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The Reluctant Heiress Paperback – April 30, 2009
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From School Library Journal
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About the Author
Top Customer Reviews
The narrative alternates between Tessa and Guy's stories as they work their way toward meeting one day in the bowels of the theater when Guy walks in on a weeping Tessa, who (an absolute martyr when it comes to opera) has just chopped off all her beautiful hair to provide a wig for the diva to wear in that night's performance. From there their lives intersect at more or less regular intervals and these two individuals with such wildly different backgrounds unexpectedly become friends. The one thing they share is a love of music. And music permeates the pages of this book, wrapping itself around you as you read.Read more ›
First generation nouvelle riche English orphan millionaire Guy Farne comes to the opera house seeking a means to entertain his high society guests and his snobby fiancée. When he and Tessa meet they are attracted to one another and quickly fall in love. However, she is unsuited for him as he wants an aristocrat not a working girl as a wife. Meanwhile impoverished Prince Max loves Tessa and wants to marry her.
Though a young teen historical romance, THE RELUCTANT HEIRESS provides much more. The underlying premise throughout the complex story line is how much WWI shook up the world order; similar in tone to the excellent PBS series The people's Century especially how The Great War reshaped the rest of the twentieth century. Readers will need a bit of time to fully understand how the prime four characters feel about the new world order because Eva Ibottson has cleverly left clues about what would have been expected of each if WWI had not occurred. This is a great young adult early 1920s tale at a time when the enthusiasm of a new hope for world peace was waning into a great depression.
Listen to her describing the key turning point, a performance of Mozart's Magic Flute:
"The dreadful old crone, who had appeared to Papageno was transformed into an adorable young girl and then---the very heart of the opera now---the lovers, united again, faced and overcame their ordeals. And with a last exultant chorus---Mozart standing up to be counted in E-flat major---the opera ended. It was now the audience paid their greatest tribute. For the curtain did not fall on a burst of applause. As Klasky dropped his head in weariness, there fell over the entire theater a total stillness. In that solemn and magical hush, the spectators took hold of their departed souls and admitted them once more into their bodies."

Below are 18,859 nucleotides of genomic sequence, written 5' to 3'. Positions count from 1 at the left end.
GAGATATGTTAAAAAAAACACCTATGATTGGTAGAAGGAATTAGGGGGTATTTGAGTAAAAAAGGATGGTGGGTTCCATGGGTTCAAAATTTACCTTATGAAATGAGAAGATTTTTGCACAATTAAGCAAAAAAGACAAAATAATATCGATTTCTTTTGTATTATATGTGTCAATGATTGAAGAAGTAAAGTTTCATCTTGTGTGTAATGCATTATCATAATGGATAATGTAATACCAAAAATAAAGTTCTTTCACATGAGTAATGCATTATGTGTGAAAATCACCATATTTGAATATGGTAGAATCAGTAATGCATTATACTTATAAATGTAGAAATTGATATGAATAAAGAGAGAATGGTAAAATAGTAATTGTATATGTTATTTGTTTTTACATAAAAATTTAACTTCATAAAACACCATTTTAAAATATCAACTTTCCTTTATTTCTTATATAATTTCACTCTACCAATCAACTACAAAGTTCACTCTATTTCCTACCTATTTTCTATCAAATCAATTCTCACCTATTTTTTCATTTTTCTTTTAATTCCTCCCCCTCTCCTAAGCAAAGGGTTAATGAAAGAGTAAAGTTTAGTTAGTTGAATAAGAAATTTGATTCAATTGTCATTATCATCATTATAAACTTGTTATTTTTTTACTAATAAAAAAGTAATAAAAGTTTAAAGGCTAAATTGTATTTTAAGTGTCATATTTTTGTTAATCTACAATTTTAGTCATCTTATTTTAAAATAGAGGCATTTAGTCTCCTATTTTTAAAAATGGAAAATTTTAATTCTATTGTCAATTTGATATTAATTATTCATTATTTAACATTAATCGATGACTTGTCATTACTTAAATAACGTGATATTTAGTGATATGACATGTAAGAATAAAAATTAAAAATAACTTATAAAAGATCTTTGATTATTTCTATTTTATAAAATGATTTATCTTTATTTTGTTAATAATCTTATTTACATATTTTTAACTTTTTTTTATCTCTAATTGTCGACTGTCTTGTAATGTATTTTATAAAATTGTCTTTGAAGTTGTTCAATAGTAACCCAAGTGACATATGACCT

Poetry combined with unabashed emotion.
Most Recent Customer Reviews
4 out of 5 stars! A sweet fairytale for young and old.
Review By: From Me to You ... Book Reviews
-- read more of this review on my blog:... Read more
I liked this book, although it wasn't her best. I sort of thought that it was a waste of time, but I like the plot. It was the characters. Read morePublished 20 months ago by Selena#1
Didn't love this one. Maybe I'm getting burnt out on Ibbotson's class issues, but I think Countess Below Stairs was the best of the lot and this one just didn't measure up.Published on July 7, 2014 by November
Princess Theresa-Maria was an heiress in Austria in the 1920's but now she is without a fortune and a title. Read morePublished on March 20, 2014 by Maude Estee
Interesting. Most of her books are similar stories but easy to read and interesting about English culture. I have four of them.Published on February 17, 2014 by Ruth A. Unks
Same grandmother, another child. Emily is a wonderful fourteen year old who reads a lot, mostly digital on her I Pad. Read morePublished on December 9, 2013 by Marion A. Knott
I LOVE the author Eva Ibbotson, but I feel of all her books, this one mostly contains recycled plot material from other books and lacks the depth in the romance of her other... Read morePublished on June 9, 2013 by Amazon Customer
I read this book after reading Ibbotson's other book, "The Secret Countess." Perhaps it is just because I read another one of this book style from her, but to me it seemed... Read morePublished on November 11, 2012 by Brain_Byte